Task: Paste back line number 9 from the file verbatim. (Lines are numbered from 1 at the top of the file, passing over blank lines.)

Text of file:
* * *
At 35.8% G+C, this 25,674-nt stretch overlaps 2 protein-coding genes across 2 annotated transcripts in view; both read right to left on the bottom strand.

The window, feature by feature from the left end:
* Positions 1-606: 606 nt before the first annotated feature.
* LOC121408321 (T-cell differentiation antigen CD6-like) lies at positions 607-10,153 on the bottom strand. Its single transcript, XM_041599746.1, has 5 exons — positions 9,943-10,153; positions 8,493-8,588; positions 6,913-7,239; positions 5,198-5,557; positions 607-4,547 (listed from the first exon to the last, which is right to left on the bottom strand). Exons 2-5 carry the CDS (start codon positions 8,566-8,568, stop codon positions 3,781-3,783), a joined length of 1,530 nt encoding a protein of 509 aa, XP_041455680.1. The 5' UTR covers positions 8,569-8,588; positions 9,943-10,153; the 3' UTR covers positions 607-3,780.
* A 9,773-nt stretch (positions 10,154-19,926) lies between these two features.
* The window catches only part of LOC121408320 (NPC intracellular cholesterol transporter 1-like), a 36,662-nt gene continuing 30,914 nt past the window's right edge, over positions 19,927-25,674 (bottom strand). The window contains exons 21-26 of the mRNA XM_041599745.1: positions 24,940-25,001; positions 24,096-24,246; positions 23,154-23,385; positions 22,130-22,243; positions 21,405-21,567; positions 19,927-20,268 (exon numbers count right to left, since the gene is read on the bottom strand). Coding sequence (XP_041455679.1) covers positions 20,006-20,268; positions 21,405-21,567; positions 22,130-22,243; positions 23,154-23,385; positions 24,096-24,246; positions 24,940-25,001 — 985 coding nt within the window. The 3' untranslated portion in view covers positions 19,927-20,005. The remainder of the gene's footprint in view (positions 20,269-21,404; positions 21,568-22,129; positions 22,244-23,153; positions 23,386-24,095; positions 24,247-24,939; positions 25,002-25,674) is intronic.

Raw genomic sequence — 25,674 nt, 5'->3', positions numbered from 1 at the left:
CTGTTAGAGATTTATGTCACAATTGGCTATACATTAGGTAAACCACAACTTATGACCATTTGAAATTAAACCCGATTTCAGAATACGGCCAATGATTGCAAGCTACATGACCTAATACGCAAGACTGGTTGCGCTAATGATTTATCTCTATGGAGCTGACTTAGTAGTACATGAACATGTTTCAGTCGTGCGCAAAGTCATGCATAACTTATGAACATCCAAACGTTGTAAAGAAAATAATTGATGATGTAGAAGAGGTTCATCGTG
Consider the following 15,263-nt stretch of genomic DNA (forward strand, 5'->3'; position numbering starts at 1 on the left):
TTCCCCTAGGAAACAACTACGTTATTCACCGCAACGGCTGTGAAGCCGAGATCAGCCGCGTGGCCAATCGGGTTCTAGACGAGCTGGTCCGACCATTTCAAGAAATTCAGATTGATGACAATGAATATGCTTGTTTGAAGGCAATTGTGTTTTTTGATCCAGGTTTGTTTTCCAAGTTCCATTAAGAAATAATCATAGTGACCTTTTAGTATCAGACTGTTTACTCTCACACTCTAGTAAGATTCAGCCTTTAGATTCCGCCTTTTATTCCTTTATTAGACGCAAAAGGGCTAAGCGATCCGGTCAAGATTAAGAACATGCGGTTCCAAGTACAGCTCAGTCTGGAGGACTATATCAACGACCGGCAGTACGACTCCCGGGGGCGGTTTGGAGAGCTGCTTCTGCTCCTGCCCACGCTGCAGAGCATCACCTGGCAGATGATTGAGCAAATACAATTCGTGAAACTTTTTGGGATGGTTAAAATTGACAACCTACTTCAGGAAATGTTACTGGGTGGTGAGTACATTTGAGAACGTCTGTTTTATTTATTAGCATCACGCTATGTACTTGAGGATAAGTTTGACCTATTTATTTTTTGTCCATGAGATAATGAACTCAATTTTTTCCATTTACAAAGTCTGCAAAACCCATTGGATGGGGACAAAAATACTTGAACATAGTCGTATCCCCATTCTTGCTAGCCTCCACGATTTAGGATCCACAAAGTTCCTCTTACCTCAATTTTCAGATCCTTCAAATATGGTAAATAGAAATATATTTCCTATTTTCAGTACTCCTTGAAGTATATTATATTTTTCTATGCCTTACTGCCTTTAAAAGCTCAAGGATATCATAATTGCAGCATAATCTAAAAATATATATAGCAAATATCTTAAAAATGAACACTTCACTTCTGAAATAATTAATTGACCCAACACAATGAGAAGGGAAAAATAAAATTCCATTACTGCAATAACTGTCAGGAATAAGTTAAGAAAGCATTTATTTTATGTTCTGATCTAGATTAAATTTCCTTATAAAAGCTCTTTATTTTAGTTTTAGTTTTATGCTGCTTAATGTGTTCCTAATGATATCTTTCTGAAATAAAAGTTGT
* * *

Consider the following 15,263-nt stretch of genomic DNA (forward strand, 5'->3'; position numbering starts at 1 on the left):